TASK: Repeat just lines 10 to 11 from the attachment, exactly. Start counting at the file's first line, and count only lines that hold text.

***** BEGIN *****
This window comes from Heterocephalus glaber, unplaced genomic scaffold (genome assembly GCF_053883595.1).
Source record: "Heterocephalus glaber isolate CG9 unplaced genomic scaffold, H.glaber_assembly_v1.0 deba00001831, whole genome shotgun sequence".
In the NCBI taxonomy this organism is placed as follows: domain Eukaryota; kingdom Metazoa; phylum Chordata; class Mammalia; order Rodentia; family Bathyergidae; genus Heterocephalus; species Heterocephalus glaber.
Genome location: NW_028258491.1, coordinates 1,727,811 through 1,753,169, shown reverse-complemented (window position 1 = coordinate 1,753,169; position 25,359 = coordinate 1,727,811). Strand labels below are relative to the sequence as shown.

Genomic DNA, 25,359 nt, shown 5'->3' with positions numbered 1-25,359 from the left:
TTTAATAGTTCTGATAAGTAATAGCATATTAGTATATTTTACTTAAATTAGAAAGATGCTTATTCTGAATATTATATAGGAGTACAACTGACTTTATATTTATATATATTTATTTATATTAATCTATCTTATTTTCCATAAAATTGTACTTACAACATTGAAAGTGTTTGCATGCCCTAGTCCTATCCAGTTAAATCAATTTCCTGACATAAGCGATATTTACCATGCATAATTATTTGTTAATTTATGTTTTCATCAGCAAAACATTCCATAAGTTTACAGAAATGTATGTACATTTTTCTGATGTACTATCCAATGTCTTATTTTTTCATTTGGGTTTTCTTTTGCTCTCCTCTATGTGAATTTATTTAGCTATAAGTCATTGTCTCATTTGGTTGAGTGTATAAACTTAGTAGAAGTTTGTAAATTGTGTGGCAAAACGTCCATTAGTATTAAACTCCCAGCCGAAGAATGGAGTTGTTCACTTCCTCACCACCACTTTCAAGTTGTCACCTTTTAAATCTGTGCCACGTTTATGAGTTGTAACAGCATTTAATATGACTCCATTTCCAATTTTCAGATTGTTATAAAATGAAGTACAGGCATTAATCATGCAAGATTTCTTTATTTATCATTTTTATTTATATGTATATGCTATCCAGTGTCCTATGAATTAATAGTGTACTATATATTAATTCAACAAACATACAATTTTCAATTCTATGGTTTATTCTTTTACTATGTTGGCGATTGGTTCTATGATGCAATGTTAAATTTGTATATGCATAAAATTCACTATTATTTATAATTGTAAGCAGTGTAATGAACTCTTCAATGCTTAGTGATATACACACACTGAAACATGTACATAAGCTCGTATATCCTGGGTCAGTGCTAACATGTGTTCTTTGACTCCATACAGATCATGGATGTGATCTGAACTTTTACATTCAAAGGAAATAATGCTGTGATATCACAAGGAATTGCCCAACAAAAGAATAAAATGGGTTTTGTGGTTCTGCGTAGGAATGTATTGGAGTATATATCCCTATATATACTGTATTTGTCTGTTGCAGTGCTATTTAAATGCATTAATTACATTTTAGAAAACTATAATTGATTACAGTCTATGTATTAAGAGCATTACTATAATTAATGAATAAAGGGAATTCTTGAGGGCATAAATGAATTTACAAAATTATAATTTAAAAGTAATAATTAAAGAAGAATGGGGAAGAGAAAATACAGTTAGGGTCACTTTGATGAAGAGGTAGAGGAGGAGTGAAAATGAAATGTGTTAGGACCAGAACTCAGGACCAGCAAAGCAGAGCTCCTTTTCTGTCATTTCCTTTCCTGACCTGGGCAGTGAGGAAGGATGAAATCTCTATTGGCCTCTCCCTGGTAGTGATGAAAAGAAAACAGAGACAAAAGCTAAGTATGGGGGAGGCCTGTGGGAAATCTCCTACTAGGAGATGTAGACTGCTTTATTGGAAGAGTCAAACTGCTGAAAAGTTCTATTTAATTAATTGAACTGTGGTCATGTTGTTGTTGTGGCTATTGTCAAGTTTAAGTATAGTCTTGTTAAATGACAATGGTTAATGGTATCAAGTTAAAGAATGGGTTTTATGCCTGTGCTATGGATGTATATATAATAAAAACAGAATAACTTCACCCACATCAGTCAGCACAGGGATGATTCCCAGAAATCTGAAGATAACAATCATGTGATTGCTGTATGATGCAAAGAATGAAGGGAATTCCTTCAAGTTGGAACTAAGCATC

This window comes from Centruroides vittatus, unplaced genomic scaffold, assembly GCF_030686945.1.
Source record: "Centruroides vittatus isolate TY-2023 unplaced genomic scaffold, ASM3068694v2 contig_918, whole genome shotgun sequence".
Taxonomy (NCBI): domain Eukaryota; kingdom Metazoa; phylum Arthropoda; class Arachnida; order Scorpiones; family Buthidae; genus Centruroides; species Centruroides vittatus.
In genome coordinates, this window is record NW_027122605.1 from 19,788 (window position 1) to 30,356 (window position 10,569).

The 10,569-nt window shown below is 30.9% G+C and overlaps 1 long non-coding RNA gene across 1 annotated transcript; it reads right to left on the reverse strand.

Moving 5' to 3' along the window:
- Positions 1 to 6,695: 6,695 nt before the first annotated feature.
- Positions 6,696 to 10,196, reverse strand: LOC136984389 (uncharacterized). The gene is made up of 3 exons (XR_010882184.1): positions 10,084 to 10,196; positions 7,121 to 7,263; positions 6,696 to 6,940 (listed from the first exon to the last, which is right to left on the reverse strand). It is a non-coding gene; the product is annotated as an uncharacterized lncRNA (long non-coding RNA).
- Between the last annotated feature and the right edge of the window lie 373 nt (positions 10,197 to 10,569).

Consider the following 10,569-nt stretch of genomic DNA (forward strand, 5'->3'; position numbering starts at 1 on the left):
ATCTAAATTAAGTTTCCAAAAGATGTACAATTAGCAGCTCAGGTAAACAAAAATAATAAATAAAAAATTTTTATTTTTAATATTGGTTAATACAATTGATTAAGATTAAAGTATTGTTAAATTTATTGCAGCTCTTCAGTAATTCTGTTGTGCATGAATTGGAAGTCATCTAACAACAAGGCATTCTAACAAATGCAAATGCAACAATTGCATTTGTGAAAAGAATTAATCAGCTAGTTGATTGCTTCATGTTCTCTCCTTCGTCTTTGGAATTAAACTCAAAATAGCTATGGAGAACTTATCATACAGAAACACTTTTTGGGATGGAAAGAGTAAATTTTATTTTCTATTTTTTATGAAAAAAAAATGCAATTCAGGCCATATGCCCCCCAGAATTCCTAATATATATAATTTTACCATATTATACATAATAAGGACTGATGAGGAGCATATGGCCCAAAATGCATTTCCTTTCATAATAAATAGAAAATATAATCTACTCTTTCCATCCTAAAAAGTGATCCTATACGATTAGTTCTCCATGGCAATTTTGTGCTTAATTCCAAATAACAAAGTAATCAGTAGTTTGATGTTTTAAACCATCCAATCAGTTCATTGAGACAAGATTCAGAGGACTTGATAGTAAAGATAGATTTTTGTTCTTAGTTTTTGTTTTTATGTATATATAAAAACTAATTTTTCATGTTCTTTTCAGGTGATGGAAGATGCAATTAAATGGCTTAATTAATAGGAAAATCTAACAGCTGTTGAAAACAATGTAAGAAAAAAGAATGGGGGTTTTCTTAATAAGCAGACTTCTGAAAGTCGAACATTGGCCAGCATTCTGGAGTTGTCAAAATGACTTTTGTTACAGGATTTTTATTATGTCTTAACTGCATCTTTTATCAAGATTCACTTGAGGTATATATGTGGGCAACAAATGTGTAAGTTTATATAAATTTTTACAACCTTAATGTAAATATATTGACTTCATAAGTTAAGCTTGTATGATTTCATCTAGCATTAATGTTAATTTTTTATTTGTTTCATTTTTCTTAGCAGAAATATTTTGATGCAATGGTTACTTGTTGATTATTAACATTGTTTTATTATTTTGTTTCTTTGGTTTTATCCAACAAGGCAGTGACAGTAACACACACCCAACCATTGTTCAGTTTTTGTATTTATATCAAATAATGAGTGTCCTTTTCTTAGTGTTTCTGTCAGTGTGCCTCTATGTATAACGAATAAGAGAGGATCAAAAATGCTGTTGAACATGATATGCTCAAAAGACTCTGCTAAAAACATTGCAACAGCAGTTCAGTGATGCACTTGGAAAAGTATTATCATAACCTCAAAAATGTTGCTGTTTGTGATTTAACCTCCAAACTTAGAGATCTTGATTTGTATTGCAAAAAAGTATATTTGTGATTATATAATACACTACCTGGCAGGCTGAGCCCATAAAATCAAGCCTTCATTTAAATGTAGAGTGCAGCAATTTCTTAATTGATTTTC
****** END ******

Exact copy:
In genome coordinates, this window is record NW_027122605.1 from 19,788 (window position 1) to 30,356 (window position 10,569).

The 10,569-nt window shown below is 30.9% G+C and overlaps 1 long non-coding RNA gene across 1 annotated transcript; it reads right to left on the reverse strand.